Few can forget an unshod Rabri Devi heading to the Bihar Vidhan Sabha on the night Lalu Prasad quit as chief minister following an arrest warrant for his involvement in the fodder scam. Or that of Sonia Gandhi's famous reluctance to join politics, her fierce armour of guard even now. Or Mayawati's repeated insistence that she owes her entire political consciousness to mentor and Bahujan Samaj Party founder Kanshi Ram.
The involvement, growth and emergence of some of the most powerful women leaders in Indian politics comes almost always as a dynastic imperative. When there is no one else, a woman perpetuates a man's political legacy. Whatever power she gains in this journey is incidental. There are exceptions, like Mamata Banerjee or Sushma Swaraj, but cases for strong women in politics are not formed by chief ministers who slut shame rape victims or ministers in a government that shields those accused of sexual harassment.
So removed is the question of women that it even escapes the daily politicisation of everyday events for electoral gains. A case in point is the Bharatiya Janata Party's spokesperson Naveen Kumar, who when asked on News18 on Wednesday as to why the BJP has not allowed for an equal of even 33 percent representation of women in its own party, began speaking instead on Jaish-e-Mohammed chief Maulana Masood Azhar. This caused anchor Shreya Dhoundial to herself begin laughing at the ridiculousness of the situation, before urging Kumar to address the "women question first".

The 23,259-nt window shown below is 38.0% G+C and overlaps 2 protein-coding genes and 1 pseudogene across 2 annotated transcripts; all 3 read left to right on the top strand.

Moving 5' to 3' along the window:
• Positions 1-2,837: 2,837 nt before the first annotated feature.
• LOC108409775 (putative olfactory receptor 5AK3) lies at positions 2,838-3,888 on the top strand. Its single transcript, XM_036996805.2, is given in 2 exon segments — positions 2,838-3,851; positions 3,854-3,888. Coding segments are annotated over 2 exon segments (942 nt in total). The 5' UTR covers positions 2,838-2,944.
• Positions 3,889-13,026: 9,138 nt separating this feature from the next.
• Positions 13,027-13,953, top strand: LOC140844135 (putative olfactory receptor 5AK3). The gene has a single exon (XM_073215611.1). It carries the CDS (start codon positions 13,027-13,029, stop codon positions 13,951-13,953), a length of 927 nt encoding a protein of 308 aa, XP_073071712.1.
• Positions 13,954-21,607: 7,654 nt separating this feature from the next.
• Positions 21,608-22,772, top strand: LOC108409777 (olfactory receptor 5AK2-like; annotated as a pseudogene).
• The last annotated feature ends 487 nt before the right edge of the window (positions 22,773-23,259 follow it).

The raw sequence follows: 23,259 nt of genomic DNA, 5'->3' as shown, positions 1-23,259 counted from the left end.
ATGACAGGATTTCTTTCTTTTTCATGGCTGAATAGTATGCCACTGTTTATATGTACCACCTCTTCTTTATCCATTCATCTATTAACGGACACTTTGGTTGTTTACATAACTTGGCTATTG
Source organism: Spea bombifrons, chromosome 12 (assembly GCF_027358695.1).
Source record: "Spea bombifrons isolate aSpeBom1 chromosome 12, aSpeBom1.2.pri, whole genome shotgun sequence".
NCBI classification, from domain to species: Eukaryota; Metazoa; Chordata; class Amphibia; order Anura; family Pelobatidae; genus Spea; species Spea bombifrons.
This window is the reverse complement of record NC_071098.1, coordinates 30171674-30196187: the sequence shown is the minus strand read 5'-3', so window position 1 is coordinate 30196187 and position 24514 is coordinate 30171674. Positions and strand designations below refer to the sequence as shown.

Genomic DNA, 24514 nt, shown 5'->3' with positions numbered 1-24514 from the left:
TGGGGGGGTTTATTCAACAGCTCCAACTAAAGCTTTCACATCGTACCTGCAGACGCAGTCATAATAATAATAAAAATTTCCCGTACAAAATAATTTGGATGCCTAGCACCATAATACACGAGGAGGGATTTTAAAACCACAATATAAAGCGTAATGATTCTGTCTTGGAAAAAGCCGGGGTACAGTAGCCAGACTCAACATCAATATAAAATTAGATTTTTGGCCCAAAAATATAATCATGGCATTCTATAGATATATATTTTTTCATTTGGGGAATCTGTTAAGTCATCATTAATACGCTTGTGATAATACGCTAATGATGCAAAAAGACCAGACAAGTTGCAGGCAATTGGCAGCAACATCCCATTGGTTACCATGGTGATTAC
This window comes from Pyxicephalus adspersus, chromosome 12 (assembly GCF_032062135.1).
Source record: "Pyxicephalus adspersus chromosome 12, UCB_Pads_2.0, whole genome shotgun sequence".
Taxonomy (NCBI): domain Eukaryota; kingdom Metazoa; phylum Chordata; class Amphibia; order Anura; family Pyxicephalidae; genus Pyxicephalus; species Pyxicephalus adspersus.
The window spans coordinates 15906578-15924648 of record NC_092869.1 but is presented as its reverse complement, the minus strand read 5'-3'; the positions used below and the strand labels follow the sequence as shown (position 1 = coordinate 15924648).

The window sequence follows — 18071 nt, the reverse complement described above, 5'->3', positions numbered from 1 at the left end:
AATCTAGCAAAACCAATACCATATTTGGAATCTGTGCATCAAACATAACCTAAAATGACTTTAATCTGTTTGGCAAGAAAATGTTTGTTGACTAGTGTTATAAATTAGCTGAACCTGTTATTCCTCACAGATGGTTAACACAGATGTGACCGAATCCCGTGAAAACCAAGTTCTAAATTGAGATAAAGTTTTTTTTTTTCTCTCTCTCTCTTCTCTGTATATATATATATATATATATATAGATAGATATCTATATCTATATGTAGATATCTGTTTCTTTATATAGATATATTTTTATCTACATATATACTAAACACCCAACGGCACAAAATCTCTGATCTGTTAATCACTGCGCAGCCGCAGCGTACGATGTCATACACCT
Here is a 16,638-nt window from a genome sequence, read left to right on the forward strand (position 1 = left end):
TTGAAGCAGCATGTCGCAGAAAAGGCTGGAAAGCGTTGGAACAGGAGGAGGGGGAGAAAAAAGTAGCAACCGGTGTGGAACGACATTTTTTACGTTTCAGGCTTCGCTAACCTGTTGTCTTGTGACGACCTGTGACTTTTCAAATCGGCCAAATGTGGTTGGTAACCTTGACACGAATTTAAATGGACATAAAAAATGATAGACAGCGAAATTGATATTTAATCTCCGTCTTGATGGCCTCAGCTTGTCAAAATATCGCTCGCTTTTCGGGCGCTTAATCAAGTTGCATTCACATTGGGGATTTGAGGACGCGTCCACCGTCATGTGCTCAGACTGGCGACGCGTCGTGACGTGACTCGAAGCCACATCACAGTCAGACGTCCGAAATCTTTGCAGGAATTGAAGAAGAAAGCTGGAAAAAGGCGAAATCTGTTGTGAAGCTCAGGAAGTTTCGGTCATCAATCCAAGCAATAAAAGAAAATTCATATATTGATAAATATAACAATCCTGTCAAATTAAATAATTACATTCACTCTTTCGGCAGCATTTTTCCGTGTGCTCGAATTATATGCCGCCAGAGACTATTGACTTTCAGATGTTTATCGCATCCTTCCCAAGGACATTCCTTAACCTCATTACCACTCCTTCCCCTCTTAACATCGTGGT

The talk show was also reflective of another strategic trait common to those fielding questions on the paltry number of women in Indian politics. Most leaders said women were well represented and gave an example of the Panchayati system, where as a result of the 73rd and 74th Constitutional Amendment, one-third of the seats were reserved for women.